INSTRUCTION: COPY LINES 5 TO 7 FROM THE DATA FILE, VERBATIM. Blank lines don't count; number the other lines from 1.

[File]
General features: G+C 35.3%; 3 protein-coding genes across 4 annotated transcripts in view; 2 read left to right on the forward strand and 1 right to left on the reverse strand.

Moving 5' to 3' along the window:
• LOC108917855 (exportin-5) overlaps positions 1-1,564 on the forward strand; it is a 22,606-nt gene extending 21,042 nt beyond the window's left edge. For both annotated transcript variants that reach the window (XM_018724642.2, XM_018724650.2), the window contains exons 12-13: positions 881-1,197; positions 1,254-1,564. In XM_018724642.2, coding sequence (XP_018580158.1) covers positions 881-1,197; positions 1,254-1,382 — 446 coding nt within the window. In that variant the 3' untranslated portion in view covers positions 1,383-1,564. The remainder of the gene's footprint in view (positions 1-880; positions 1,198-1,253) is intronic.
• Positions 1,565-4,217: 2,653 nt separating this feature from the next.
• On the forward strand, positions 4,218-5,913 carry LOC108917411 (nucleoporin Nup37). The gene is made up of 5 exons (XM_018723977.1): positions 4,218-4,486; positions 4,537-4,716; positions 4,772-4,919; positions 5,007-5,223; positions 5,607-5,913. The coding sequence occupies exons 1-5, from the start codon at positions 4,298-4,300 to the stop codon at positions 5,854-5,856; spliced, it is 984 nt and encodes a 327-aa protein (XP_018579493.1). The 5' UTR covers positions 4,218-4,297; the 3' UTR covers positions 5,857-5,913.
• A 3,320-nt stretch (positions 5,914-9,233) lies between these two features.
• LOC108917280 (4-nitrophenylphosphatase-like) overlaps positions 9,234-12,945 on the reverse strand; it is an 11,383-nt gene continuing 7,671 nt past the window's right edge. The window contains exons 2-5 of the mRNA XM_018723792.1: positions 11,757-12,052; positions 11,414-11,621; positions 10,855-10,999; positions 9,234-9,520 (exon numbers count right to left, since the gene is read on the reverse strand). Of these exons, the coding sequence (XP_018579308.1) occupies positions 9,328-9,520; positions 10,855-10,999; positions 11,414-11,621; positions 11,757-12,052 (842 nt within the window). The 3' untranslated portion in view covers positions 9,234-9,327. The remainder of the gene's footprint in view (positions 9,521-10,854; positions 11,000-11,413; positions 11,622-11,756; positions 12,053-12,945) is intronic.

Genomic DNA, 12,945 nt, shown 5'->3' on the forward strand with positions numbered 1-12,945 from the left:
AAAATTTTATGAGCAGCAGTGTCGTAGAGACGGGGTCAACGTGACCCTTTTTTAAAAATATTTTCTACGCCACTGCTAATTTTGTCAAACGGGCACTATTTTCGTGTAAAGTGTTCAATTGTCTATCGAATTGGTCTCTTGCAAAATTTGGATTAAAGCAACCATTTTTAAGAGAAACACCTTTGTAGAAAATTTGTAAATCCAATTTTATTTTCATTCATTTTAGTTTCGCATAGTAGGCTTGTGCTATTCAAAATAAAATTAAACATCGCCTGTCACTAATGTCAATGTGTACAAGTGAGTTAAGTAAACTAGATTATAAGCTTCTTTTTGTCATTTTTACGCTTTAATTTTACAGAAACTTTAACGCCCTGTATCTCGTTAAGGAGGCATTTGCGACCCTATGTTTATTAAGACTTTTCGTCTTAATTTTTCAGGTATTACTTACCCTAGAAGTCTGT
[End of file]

• On the forward strand, positions 4,218-5,913 carry LOC108917411 (nucleoporin Nup37). The gene is made up of 5 exons (XM_018723977.1): positions 4,218-4,486; positions 4,537-4,716; positions 4,772-4,919; positions 5,007-5,223; positions 5,607-5,913. The coding sequence occupies exons 1-5, from the start codon at positions 4,298-4,300 to the stop codon at positions 5,854-5,856; spliced, it is 984 nt and encodes a 327-aa protein (XP_018579493.1). The 5' UTR covers positions 4,218-4,297; the 3' UTR covers positions 5,857-5,913.
• A 3,320-nt stretch (positions 5,914-9,233) lies between these two features.
• LOC108917280 (4-nitrophenylphosphatase-like) overlaps positions 9,234-12,945 on the reverse strand; it is an 11,383-nt gene continuing 7,671 nt past the window's right edge. The window contains exons 2-5 of the mRNA XM_018723792.1: positions 11,757-12,052; positions 11,414-11,621; positions 10,855-10,999; positions 9,234-9,520 (exon numbers count right to left, since the gene is read on the reverse strand). Of these exons, the coding sequence (XP_018579308.1) occupies positions 9,328-9,520; positions 10,855-10,999; positions 11,414-11,621; positions 11,757-12,052 (842 nt within the window). The 3' untranslated portion in view covers positions 9,234-9,327. The remainder of the gene's footprint in view (positions 9,521-10,854; positions 11,000-11,413; positions 11,622-11,756; positions 12,053-12,945) is intronic.